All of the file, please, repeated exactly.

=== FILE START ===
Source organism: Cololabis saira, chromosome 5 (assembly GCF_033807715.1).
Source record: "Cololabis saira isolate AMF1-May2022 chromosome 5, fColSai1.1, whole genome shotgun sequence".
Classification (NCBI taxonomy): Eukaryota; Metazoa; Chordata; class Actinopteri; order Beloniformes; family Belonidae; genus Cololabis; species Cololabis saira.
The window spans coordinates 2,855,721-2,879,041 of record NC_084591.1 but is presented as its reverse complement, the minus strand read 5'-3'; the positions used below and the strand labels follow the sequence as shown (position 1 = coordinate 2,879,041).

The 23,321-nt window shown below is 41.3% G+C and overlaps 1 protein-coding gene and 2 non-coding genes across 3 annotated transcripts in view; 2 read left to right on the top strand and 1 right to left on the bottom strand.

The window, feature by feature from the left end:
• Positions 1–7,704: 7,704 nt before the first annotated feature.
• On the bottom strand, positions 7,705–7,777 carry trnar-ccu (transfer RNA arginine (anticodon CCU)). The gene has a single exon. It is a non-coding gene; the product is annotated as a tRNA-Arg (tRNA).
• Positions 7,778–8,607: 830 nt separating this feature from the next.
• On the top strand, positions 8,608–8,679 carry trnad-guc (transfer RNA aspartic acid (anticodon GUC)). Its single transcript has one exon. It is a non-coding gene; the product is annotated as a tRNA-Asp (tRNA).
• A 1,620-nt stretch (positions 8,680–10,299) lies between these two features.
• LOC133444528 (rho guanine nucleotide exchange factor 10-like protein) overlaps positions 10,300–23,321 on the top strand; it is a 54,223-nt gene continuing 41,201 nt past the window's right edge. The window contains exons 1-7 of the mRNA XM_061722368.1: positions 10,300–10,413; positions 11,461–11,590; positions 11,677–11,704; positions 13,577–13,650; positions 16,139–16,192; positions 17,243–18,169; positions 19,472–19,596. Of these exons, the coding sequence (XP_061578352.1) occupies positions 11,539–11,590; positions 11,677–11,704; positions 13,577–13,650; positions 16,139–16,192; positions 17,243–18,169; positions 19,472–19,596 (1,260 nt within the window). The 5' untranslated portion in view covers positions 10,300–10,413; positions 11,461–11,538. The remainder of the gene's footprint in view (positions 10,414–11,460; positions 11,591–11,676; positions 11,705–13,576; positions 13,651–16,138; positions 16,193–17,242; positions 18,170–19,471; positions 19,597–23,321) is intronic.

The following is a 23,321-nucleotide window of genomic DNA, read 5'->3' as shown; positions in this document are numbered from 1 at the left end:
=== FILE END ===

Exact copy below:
Source organism: Cololabis saira, chromosome 5 (assembly GCF_033807715.1).
Source record: "Cololabis saira isolate AMF1-May2022 chromosome 5, fColSai1.1, whole genome shotgun sequence".
Classification (NCBI taxonomy): Eukaryota; Metazoa; Chordata; class Actinopteri; order Beloniformes; family Belonidae; genus Cololabis; species Cololabis saira.
The window spans coordinates 2,855,721-2,879,041 of record NC_084591.1 but is presented as its reverse complement, the minus strand read 5'-3'; the positions used below and the strand labels follow the sequence as shown (position 1 = coordinate 2,879,041).

The 23,321-nt window shown below is 41.3% G+C and overlaps 1 protein-coding gene and 2 non-coding genes across 3 annotated transcripts in view; 2 read left to right on the top strand and 1 right to left on the bottom strand.

The window, feature by feature from the left end:
• Positions 1–7,704: 7,704 nt before the first annotated feature.
• On the bottom strand, positions 7,705–7,777 carry trnar-ccu (transfer RNA arginine (anticodon CCU)). The gene has a single exon. It is a non-coding gene; the product is annotated as a tRNA-Arg (tRNA).
• Positions 7,778–8,607: 830 nt separating this feature from the next.
• On the top strand, positions 8,608–8,679 carry trnad-guc (transfer RNA aspartic acid (anticodon GUC)). Its single transcript has one exon. It is a non-coding gene; the product is annotated as a tRNA-Asp (tRNA).
• A 1,620-nt stretch (positions 8,680–10,299) lies between these two features.
• LOC133444528 (rho guanine nucleotide exchange factor 10-like protein) overlaps positions 10,300–23,321 on the top strand; it is a 54,223-nt gene continuing 41,201 nt past the window's right edge. The window contains exons 1-7 of the mRNA XM_061722368.1: positions 10,300–10,413; positions 11,461–11,590; positions 11,677–11,704; positions 13,577–13,650; positions 16,139–16,192; positions 17,243–18,169; positions 19,472–19,596. Of these exons, the coding sequence (XP_061578352.1) occupies positions 11,539–11,590; positions 11,677–11,704; positions 13,577–13,650; positions 16,139–16,192; positions 17,243–18,169; positions 19,472–19,596 (1,260 nt within the window). The 5' untranslated portion in view covers positions 10,300–10,413; positions 11,461–11,538. The remainder of the gene's footprint in view (positions 10,414–11,460; positions 11,591–11,676; positions 11,705–13,576; positions 13,651–16,138; positions 16,193–17,242; positions 18,170–19,471; positions 19,597–23,321) is intronic.

The following is a 23,321-nucleotide window of genomic DNA, read 5'->3' as shown; positions in this document are numbered from 1 at the left end: